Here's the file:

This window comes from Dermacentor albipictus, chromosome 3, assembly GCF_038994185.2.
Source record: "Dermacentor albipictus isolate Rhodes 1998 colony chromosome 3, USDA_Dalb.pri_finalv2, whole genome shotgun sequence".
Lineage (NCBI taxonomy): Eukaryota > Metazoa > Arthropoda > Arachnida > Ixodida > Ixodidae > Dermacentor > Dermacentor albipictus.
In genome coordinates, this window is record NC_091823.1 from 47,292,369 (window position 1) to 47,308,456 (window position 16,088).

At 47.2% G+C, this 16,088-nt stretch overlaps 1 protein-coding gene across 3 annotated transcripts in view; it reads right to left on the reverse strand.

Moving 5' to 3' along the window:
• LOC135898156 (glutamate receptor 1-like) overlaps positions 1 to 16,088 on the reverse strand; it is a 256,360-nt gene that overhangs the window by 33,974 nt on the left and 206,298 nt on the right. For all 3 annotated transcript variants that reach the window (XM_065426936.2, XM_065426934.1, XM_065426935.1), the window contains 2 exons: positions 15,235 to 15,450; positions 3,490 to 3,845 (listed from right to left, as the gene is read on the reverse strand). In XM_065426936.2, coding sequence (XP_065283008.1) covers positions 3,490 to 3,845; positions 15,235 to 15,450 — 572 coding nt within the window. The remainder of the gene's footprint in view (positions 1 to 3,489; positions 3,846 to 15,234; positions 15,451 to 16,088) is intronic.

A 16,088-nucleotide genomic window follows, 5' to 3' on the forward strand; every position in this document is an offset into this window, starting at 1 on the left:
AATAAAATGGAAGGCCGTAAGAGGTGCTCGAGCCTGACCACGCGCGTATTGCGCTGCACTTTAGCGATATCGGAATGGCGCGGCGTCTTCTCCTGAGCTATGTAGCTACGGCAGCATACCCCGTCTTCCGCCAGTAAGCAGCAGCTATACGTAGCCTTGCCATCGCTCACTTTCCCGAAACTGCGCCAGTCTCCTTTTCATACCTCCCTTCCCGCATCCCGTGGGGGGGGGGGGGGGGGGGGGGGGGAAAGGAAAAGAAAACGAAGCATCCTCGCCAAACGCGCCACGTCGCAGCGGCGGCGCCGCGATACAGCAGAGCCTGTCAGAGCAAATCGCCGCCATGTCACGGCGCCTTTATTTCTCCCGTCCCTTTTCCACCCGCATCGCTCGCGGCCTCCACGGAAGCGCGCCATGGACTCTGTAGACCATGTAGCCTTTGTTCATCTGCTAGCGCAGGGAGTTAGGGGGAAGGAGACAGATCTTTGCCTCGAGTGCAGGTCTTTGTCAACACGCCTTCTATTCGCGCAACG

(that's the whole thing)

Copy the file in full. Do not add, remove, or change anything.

This window comes from Dermacentor albipictus, chromosome 3, assembly GCF_038994185.2.
Source record: "Dermacentor albipictus isolate Rhodes 1998 colony chromosome 3, USDA_Dalb.pri_finalv2, whole genome shotgun sequence".
Lineage (NCBI taxonomy): Eukaryota > Metazoa > Arthropoda > Arachnida > Ixodida > Ixodidae > Dermacentor > Dermacentor albipictus.
In genome coordinates, this window is record NC_091823.1 from 47,292,369 (window position 1) to 47,308,456 (window position 16,088).

At 47.2% G+C, this 16,088-nt stretch overlaps 1 protein-coding gene across 3 annotated transcripts in view; it reads right to left on the reverse strand.

Moving 5' to 3' along the window:
• LOC135898156 (glutamate receptor 1-like) overlaps positions 1 to 16,088 on the reverse strand; it is a 256,360-nt gene that overhangs the window by 33,974 nt on the left and 206,298 nt on the right. For all 3 annotated transcript variants that reach the window (XM_065426936.2, XM_065426934.1, XM_065426935.1), the window contains 2 exons: positions 15,235 to 15,450; positions 3,490 to 3,845 (listed from right to left, as the gene is read on the reverse strand). In XM_065426936.2, coding sequence (XP_065283008.1) covers positions 3,490 to 3,845; positions 15,235 to 15,450 — 572 coding nt within the window. The remainder of the gene's footprint in view (positions 1 to 3,489; positions 3,846 to 15,234; positions 15,451 to 16,088) is intronic.

A 16,088-nucleotide genomic window follows, 5' to 3' on the forward strand; every position in this document is an offset into this window, starting at 1 on the left:
AATAAAATGGAAGGCCGTAAGAGGTGCTCGAGCCTGACCACGCGCGTATTGCGCTGCACTTTAGCGATATCGGAATGGCGCGGCGTCTTCTCCTGAGCTATGTAGCTACGGCAGCATACCCCGTCTTCCGCCAGTAAGCAGCAGCTATACGTAGCCTTGCCATCGCTCACTTTCCCGAAACTGCGCCAGTCTCCTTTTCATACCTCCCTTCCCGCATCCCGTGGGGGGGGGGGGGGGGGGGGGGGGGAAAGGAAAAGAAAACGAAGCATCCTCGCCAAACGCGCCACGTCGCAGCGGCGGCGCCGCGATACAGCAGAGCCTGTCAGAGCAAATCGCCGCCATGTCACGGCGCCTTTATTTCTCCCGTCCCTTTTCCACCCGCATCGCTCGCGGCCTCCACGGAAGCGCGCCATGGACTCTGTAGACCATGTAGCCTTTGTTCATCTGCTAGCGCAGGGAGTTAGGGGGAAGGAGACAGATCTTTGCCTCGAGTGCAGGTCTTTGTCAACACGCCTTCTATTCGCGCAACG